Fires and Pepper Spray in Seattle as Police Protests Widen Across U.S.

SEATTLE — Weeks of violent clashes between federal agents and protesters in Portland, Ore., galvanized thousands of people to march through the streets of American cities on Saturday, injecting new life into protests that had largely waned in recent weeks.

One of the most intense protests was in Seattle, where a day of demonstrations focused on police violence left a trail of broken windows and people flushing pepper spray from their eyes. At least 45 protesters had been arrested as of early evening, and both protesters and police officers suffered injuries.

Carrying signs such as “Feds Go Home” and shouting chants of “No justice, no peace,” some among the crowd of about 5,000 protesters stopped at a youth detention center and lit several construction trailers there on fire. Some smashed windows of nearby businesses, ignited a fire in a coffee shop and blew an eight-inch hole through the wall of the Seattle Police Department’s East Precinct building, the police said.

“At this point, we declared the event to be a riot, and several orders to disperse were given,” the Seattle police chief, Carmen Best, said at a news conference.

The police responded by firing flash grenades, showering protesters with pepper spray and abruptly rushing into crowds, knocking people to the ground. After a flash grenade left one woman with bloody injuries, police officers shoved people who had stopped to help her.

In Austin, Texas, the police said one man was shot and killed just before 10 p.m. during a protest in the city’s downtown. In a live video from the scene, protesters are seen marching through an intersection when a car blares its horn. Seconds later, five shots ring out, followed shortly after by several more loud bangs.

The man who was killed may have approached a vehicle with a rifle before he was shot and killed, Officer Katrina Ratcliff said. Ms. Ratcliff said the person who shot and killed the man had fired from inside the vehicle. That person was detained and is cooperating with officers, she said. No one else was injured.

“All I know is that someone dying while protesting is horrible,” Mayor Steve Adler of Austin said in a statement. “Our city is shaken and, like so many in our community, I’m heartbroken and stunned.”

In Los Angeles, protesters clashed with officers in front of the federal courthouse downtown. Videos showed people smashing windows and lobbing water bottles at officers after protesters said the police fired projectiles at them.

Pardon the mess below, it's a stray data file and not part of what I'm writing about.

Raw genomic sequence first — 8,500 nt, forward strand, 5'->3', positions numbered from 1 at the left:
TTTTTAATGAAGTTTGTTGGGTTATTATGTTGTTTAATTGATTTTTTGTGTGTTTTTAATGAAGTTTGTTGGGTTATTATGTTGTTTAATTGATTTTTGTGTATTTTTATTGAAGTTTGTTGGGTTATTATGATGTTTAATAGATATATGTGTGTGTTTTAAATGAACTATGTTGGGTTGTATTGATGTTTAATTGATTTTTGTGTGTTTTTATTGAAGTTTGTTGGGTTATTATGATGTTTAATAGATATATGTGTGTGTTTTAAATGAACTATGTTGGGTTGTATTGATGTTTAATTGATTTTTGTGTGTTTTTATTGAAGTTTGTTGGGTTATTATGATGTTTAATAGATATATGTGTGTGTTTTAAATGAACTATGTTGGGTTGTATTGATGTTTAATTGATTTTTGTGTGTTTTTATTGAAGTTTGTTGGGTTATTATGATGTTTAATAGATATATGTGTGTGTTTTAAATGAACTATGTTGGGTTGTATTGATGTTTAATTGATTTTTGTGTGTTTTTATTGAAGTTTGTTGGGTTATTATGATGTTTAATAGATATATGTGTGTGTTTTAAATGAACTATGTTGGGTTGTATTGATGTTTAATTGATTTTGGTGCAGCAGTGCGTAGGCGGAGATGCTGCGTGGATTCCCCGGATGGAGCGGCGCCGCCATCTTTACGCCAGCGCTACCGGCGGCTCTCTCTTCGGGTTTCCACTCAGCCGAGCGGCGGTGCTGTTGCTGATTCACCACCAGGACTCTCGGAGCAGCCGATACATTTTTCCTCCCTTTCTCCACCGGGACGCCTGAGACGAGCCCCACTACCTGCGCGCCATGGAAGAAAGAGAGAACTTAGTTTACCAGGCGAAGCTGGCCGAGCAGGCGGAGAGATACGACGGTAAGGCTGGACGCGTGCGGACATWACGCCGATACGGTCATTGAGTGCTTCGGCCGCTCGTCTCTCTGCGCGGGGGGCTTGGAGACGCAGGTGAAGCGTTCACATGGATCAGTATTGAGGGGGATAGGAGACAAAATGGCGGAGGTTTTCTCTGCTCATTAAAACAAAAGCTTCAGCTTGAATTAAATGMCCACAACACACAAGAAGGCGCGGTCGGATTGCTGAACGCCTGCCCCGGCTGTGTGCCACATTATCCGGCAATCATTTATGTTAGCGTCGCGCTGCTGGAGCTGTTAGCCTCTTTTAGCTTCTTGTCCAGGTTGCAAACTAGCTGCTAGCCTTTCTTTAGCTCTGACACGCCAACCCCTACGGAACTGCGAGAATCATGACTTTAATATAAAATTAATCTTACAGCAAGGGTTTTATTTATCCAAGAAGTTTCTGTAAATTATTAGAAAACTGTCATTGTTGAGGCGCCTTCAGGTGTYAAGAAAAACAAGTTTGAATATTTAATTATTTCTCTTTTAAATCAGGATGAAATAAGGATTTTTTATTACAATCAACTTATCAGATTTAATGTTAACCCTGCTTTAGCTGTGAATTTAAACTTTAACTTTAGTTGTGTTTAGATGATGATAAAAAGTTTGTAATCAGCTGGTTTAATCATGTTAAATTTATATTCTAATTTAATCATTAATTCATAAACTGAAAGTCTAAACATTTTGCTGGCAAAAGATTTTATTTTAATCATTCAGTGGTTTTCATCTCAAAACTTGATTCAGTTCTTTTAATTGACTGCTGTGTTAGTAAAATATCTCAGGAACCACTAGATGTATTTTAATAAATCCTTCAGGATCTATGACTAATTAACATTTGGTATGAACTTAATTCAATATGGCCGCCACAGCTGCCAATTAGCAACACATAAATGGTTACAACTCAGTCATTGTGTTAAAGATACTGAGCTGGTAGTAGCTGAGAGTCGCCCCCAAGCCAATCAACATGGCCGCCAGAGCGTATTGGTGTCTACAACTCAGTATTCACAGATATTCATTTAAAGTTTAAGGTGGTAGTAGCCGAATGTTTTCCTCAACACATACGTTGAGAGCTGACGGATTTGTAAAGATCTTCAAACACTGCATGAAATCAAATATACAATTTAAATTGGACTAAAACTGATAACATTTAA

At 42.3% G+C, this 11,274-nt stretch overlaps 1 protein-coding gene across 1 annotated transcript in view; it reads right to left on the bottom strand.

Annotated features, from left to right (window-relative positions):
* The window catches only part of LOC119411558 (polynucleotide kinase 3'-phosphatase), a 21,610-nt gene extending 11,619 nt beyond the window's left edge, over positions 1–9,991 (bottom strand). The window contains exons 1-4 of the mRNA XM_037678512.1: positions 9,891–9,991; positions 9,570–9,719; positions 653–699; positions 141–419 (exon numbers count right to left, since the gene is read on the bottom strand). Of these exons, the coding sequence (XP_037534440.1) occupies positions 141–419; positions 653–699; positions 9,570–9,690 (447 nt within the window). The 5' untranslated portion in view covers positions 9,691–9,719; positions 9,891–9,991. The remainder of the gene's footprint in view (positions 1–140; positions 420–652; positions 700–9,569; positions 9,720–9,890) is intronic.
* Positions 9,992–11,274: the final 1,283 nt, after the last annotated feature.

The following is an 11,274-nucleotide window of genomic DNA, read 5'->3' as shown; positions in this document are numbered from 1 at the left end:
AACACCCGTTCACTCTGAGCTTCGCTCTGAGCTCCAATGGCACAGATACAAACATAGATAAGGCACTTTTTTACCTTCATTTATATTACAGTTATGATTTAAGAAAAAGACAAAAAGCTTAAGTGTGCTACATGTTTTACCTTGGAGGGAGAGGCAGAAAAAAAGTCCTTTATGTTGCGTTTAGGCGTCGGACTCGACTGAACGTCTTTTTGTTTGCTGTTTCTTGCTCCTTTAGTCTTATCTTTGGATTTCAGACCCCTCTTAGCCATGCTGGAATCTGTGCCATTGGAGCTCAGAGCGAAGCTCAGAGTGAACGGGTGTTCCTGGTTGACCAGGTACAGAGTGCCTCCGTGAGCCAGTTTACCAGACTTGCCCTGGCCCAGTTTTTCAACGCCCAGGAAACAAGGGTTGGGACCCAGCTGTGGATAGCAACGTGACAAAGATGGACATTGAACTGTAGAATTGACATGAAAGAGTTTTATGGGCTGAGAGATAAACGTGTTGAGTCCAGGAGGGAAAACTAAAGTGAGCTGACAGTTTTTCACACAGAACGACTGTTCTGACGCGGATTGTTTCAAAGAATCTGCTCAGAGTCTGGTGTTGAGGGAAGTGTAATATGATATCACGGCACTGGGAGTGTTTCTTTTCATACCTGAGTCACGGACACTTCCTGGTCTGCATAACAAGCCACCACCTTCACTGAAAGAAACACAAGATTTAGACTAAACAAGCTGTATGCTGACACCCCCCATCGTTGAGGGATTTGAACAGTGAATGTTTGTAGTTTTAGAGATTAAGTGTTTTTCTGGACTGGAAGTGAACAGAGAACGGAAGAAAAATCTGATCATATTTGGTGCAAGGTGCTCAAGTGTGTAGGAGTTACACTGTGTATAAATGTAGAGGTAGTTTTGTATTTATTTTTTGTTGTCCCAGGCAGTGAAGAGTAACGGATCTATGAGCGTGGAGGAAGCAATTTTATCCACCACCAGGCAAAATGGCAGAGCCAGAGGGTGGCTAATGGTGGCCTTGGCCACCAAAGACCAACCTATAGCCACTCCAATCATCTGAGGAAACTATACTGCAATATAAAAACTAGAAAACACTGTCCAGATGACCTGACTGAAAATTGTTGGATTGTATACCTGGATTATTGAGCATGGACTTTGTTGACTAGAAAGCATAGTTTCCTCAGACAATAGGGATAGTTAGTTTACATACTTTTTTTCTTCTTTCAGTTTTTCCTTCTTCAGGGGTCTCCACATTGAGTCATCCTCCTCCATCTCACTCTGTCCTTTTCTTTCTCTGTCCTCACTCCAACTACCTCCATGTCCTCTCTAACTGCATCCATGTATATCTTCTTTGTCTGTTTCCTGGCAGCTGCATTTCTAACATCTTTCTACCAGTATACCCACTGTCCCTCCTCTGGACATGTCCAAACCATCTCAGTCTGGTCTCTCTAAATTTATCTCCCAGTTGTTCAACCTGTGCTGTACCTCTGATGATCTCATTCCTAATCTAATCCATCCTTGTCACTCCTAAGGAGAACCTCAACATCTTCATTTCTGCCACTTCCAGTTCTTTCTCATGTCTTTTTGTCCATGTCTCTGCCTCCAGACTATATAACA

The federal courthouse in Portland has been the scene of nightly, chaotic demonstrations for weeks, which continued again into Sunday morning, as thousands participated in marches around the city, the 59th consecutive day of protests there. Earlier, a group of nurses in scrubs had joined an organized group of mothers in helmets and fathers in hard hats, all assembled against the fence of a federal courthouse where federal agents — a deployment that has been a key focus of the recent demonstrations — have been assembled.

Shortly after 1 a.m., the Portland police said the protest had become a riot and ordered the crowd to leave. Federal agents fired tear gas and left the courthouse to drive protesters from the streets, continuing to stretch the boundaries of their authority as legal experts questioned how far the agents could stray beyond federal property.

Protesters in several cities said the smoke-filled videos of federal agents firing tear gas and shoving protesters in Portland had brought them to the streets on Saturday.

“Portland is leading,” said Chantelle Hershberger, an organizer with Refuse Fascism who was part of the Los Angeles activists protesting the presence of federal agents in Portland, where city officials have opposed the presence of the federal officers. “They’re showing what it looks like to stay in the streets despite police oppression, despite the federal forces being sent in. This kind of energy is actually what’s needed.”

Bipasha Mukherjee, 52, of Kirkland, Wash., said she has been protesting on the streets since May and said it was worrisome to her to see such aggressive tactics by the police.

“This is not the country I immigrated to,” said Ms. Mukherjee, who arrived from India more than 30 years ago. “It feels like we are rapidly becoming a fascist state and a police state.”

Michaud Savage of Seattle said the protests there were aimed at both local authorities and the deployment of federal officers who have waged a crackdown against a long-running protest in Portland. Mr. Savage said the law enforcement tactics in Portland, which have included the use of tear gas and crowd-control munitions, were dangerous and inappropriate.

“It’s a very hard slide in an extremely violent direction,” Mr. Savage said as he washed his eyes of pepper spray and nursed a wound on his arm from a flash grenade.

But Ms. Best, the Seattle police chief, said a number of demonstrators also used violence. Some were tossing concrete blocks from a rooftop to the street below, she said. The coffee shop that was set afire had occupied apartments above it that had to be evacuated, she said.

“We support everyone’s First Amendment right for free speech and to gather and assemble in such a way,” she said. “But what we saw today was not peaceful. It was not a peaceful demonstration at all, and criminal acts were occurring throughout the city, and many people were at risk.”

Craig Gabriel, an assistant U.S. attorney in Oregon, said at a news conference earlier on Saturday that federal agents had arrested 60 people at protests in Portland and were pursuing charges against 46 of them.

Several federal agents had been injured by fireworks and lasers that protesters shone into their eyes, he said.

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